(a) the nature of the offender’s employment;

(b) the absence of any viable alternative transport;

(c) sickness or infirmity of the offender or another person.

(3) In an ordinary case of a second or subsequent high range PCA offence:

  • an order under s 9 of the Sentencing Act will rarely be appropriate;
  • an order under s 10 of the Sentencing Act would very rarely be appropriate;
  • where the prior offence was a high range PCA, any sentence of less severity than a community service order would generally be inappropriate.

(4) The moral culpability of a high range PCA offender is increased by:

  • the degree of intoxication above 0.15;
  • erratic or aggressive driving;
  • a collision between the vehicle and any other object;
  • competitive driving or showing off;
  • the length of the journey at which others are exposed to risk;
  • the number of persons actually put at risk by the driving.

(5) In a case where the moral culpability of a high range PCA offender is increased:

  • an order under 9 or s10 of the Crimes (Sentencing Procedure) Act would very rarely be appropriate;
  • where a number of factors of aggravation are present to a significant degree, a sentence of any less severity than imprisonment of some kind, including a suspended sentence, would generally be inappropriate.

(6) In a case where the moral culpability of the offender of a second or subsequent high range PCA offence is increased:

  • a sentence of any less severity than imprisonment of some kind would generally be inappropriate;
  • where any number of aggravating factors are present to a significant degree or where the prior offence is a high range PCA offence, a sentence of less severity than full-time imprisonment would generally be inappropriate



High Range DUI / PCA – 2 Hour Breath Analysis Rule:

It will be up to the police to show and if need be prove in Court that you registered a Blood Alcohol Concentration (BAC) reading of 0.150 or higher at the time you were operating a motor vehicle.

Police procedures involve creating a Breath Analysis Certificate which is generated by the Police breath analysis instrument. Police are obligated to provide you with a copy of this Breath Analysis Certificate.

One possible defence that may arise out of this situation relates to the time period in which Police conduct the breath analysis. Police are obligated by law to conduct the breath analysis or blood sample within 2 hours after the event or time in which a person was operating a motor vehicle.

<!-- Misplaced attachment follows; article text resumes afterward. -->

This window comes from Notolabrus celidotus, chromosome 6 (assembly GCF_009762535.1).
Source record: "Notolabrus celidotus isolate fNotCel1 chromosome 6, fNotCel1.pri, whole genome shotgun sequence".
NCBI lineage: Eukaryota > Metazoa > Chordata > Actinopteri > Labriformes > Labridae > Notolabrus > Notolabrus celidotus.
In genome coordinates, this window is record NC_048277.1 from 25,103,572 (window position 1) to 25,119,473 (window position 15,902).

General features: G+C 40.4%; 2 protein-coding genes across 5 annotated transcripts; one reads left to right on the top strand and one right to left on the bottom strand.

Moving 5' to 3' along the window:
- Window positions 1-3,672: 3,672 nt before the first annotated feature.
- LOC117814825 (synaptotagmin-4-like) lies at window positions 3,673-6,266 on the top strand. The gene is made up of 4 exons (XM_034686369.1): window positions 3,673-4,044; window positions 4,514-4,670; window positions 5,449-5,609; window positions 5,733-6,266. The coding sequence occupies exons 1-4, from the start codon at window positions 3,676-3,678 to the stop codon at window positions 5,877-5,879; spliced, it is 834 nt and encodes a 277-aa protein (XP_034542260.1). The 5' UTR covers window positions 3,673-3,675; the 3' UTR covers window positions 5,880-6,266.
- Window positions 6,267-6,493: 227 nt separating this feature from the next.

Any evidence produced before the Court which fails to follow these police procedural obligations MAY be found to be inadmissable, subsequently the charge may be dismissed or reduced to a lesser charge.


High Range DUI / PCA – You were not the driver of the motor vehicle:

It is important that when a person is charged with High Range PCA the Police have a procedural and legal obligation to prove that the person being charged was in fact the person operating the motor vehicle on a public or road related area. Just because Police may see a person operating a motor vehicle not on a public (or relevant) road does not give the Police the right to assume that they had been driving in such an area.

Thus, it is up to Police to prove that the person being charged was driving the vehicle was actually occupying the driving seat of the motor vehicle and was operating or attempted to put the vehicle in motion.

Police must also prove that the person being charged was doing so on a operating or attempting to operate a motor vehicle on a public road or road related area.

If Police cannot prove these elements of the charge then this MAY be cause for having the charge dismissed.


High Range DUI / PCA – Breath test taken at your home

Police are not allowed to perform breath analysis tests on you once you have entered your usual place of residence. Such a procedure is unlawful and any breath analysis tests performs may be inadmissable before a Court of law which would make it more difficult for Police to prove their case.

Usually if a person is at their place of residence and police can prove that they were operating a motor vehicle then they will do, and are allowed to, perform alternate tests including general observations such as:

  • alcohol on breath
  • glassy eyes
  • slurred speech

If Police witness you driving erratically or find alcohol in your vehicle then these observations can also be included as evidence against you.

However, for the purpose of running a defense it is possible to have evidence dismissed should the Police not act lawfully in relation to obtaining a breath or blood sample.

High Range DUI Lawyers Sydney



Boorman Lawyers NSW & QLD Solicitors

Bundall QLD 4217
Sydney NSW 2000
1300 941 900


Please contact Josh Boorman today to discuss your matter over the telephone or via email for an initial FREE consultation regarding High Range Drink Driving, High Range DUI Lawyers Sydney, High Range PCA and any other traffic matter.